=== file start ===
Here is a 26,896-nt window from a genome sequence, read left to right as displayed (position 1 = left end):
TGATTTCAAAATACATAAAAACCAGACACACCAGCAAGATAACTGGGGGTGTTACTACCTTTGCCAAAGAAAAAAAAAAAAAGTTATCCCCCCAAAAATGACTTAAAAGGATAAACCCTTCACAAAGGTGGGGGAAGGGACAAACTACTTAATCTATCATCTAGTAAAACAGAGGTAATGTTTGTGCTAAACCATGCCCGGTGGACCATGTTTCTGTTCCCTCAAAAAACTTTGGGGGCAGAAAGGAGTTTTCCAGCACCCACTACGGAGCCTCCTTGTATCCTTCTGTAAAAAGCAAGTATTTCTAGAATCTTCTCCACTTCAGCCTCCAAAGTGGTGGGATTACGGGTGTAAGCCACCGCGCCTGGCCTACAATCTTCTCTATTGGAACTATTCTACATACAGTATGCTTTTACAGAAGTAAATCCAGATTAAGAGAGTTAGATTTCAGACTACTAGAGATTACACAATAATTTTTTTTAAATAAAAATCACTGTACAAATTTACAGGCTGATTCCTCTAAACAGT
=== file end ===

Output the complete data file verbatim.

Here is a 26,896-nt window from a genome sequence, read left to right as displayed (position 1 = left end):
TGATTTCAAAATACATAAAAACCAGACACACCAGCAAGATAACTGGGGGTGTTACTACCTTTGCCAAAGAAAAAAAAAAAAAGTTATCCCCCCAAAAATGACTTAAAAGGATAAACCCTTCACAAAGGTGGGGGAAGGGACAAACTACTTAATCTATCATCTAGTAAAACAGAGGTAATGTTTGTGCTAAACCATGCCCGGTGGACCATGTTTCTGTTCCCTCAAAAAACTTTGGGGGCAGAAAGGAGTTTTCCAGCACCCACTACGGAGCCTCCTTGTATCCTTCTGTAAAAAGCAAGTATTTCTAGAATCTTCTCCACTTCAGCCTCCAAAGTGGTGGGATTACGGGTGTAAGCCACCGCGCCTGGCCTACAATCTTCTCTATTGGAACTATTCTACATACAGTATGCTTTTACAGAAGTAAATCCAGATTAAGAGAGTTAGATTTCAGACTACTAGAGATTACACAATAATTTTTTTTAAATAAAAATCACTGTACAAATTTACAGGCTGATTCCTCTAAACAGT